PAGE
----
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Digital transformation set to boost productivity

Xinhua | Updated: 2019-09-06 11:04
People visit the 2018 World Internet of Things Exposition in Wuxi, eastern China's Jiangsu province, Sept 17, 2018. [Photo/VCG]

NANCHANG - A mattress that is also a heart rate monitor, a mirror that doubles as a digital home control center and a wearable sensor capable of assessing how focused someone's mind is are all enabled using the internet of things technology.

These devices are only a sample of the mind-blowing products showcased at an international mobile IoT expo that was held in mid-July in Jiangxi province.

The expo brought together top industry experts and representatives from leading tech firms such as Huawei and ZTE, who discussed the latest developments, its applications and ways to protect data security.

Jiangxi is a national-level testing ground to develop the new generation of mobile IoT and explore its applications. Many local enterprises have launched digital transformations and carried out IoT technology pilot programs to enhance innovation and realize mass customization at a lower cost.

The expo came after China granted its first 5G licenses for commercial use to a broadcasting network and the country's top three telecom operators in June.

"With advantages of low latency, high reliability and wide bandwidth, the 5G wireless technology will help explore new possibilities of the IoT," Wu Hequan, an academician with the Chinese Academy of Engineering and president of the Internet Society of China, said in a keynote speech at the expo.

Areas such as the industry IoT, the internet of vehicles, virtual reality and remote medical care are likely to benefit the most from the commercial use of 5G, said Wu.

After buying a new water purifier in February, Li Zhongming, a resident of Chengdu in Sichuan province, has developed a habit of checking the water quality on his smartphone before turning on the tap. Equipped with eight sensors, the purifier can monitor water quality and send data in real time to Li's smartphone through a mobile network.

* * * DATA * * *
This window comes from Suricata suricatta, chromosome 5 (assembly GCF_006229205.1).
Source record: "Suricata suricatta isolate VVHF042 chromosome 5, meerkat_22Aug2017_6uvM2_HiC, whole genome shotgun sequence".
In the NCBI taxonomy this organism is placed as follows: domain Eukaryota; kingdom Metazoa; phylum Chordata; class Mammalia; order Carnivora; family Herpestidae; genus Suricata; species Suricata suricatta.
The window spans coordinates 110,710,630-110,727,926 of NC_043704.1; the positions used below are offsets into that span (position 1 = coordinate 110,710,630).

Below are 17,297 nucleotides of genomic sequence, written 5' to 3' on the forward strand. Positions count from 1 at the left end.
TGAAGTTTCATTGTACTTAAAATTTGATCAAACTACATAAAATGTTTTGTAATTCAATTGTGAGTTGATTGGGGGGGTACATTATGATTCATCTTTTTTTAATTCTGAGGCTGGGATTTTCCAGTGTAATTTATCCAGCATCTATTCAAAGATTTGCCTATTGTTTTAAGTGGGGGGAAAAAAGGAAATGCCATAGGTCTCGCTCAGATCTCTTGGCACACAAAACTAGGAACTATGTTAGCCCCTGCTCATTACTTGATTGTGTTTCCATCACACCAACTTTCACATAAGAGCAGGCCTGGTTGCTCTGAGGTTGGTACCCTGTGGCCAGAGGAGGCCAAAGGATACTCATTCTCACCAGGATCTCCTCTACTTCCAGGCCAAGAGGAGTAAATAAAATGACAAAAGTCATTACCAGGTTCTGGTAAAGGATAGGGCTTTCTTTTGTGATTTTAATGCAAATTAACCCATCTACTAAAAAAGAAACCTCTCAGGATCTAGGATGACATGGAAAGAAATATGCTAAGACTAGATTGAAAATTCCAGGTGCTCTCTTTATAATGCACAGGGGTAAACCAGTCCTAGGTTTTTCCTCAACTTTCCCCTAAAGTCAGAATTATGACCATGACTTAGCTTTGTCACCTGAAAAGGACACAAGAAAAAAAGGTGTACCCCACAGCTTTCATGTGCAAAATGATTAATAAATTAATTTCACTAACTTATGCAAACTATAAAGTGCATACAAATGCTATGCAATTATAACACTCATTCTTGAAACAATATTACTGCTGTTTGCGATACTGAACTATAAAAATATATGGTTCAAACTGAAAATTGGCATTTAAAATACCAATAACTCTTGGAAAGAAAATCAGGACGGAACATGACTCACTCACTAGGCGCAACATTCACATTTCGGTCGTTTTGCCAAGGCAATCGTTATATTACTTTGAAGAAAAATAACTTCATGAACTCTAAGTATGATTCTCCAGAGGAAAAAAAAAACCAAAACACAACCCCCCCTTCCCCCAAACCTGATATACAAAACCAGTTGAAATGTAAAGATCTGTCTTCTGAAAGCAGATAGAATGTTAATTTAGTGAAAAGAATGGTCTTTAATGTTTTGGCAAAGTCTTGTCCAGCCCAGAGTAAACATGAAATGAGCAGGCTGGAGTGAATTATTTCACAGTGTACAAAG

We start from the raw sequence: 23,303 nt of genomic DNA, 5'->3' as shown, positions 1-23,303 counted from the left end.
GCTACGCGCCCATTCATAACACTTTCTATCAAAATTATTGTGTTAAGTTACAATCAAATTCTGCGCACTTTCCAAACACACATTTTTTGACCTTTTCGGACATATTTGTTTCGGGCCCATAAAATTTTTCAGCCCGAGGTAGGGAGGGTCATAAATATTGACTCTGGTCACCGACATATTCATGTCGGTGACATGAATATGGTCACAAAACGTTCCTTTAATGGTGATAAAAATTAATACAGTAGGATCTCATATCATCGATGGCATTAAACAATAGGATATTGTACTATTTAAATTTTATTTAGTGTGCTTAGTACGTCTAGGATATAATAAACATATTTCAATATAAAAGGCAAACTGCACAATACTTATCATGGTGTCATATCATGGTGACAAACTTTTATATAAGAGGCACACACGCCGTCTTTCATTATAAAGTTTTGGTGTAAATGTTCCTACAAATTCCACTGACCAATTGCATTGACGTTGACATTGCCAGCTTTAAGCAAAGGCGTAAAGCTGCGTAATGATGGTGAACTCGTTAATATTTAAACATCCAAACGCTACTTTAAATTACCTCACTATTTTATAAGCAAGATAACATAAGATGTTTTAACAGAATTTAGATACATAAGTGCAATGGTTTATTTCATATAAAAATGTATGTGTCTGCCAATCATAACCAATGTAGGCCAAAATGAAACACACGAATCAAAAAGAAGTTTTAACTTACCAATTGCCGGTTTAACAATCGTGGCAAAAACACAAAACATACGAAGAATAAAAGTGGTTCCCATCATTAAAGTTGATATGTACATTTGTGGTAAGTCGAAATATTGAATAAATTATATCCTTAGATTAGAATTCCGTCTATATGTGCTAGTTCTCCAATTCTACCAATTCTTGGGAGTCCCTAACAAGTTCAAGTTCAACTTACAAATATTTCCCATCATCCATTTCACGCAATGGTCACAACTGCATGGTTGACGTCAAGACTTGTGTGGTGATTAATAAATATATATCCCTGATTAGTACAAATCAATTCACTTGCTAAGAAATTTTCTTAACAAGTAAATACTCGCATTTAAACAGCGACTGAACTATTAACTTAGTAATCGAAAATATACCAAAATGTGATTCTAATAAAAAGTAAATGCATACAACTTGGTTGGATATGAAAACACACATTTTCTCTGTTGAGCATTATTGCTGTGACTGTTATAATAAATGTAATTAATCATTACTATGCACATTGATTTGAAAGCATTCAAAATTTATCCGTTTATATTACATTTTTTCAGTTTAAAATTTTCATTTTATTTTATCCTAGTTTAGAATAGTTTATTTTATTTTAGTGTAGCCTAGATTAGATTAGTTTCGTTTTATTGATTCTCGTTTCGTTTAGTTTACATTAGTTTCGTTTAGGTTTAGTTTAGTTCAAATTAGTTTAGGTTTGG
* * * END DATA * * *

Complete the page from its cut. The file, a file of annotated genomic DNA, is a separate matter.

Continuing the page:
"I used to check the water quality by tasting it. Now I rely on data, which offer me greater reassurance," said Li.

The water purifier, which uses IoT technology, was developed by Jiangxi-based Wat Tech. The company has sold more than 150,000 such machines to households in over 40 Chinese cities.

China is realizing the value of the IoT and transforming society through the deployment of smart home, smart industry and smart city solutions. By delivering real-time information, IoT products are making cities smarter and increasing convenience and efficiency in people's lives.

According to the Global System for Mobile Communications Alliance, an association of global mobile network operators, China is the world's largest IoT market with some 960 million devices connected via cellular networks, accounting for 64 percent of global cellular connections.

"Backed by the government, China is now at the forefront of the development and deployment of IoT solutions based on mobile IoT technology," said Alex Sinclair, chief technology officer of GSMA.

In 2018, the revenue of IoT business in China rose around 73 percent year-on-year, according to a report from the Ministry of Industry and Information Technology. The fast growth is due to a rise in the use of smartphones, widespread usage of the internet, cost reduction, infrastructural advantage and supply and demand drive, said the report.

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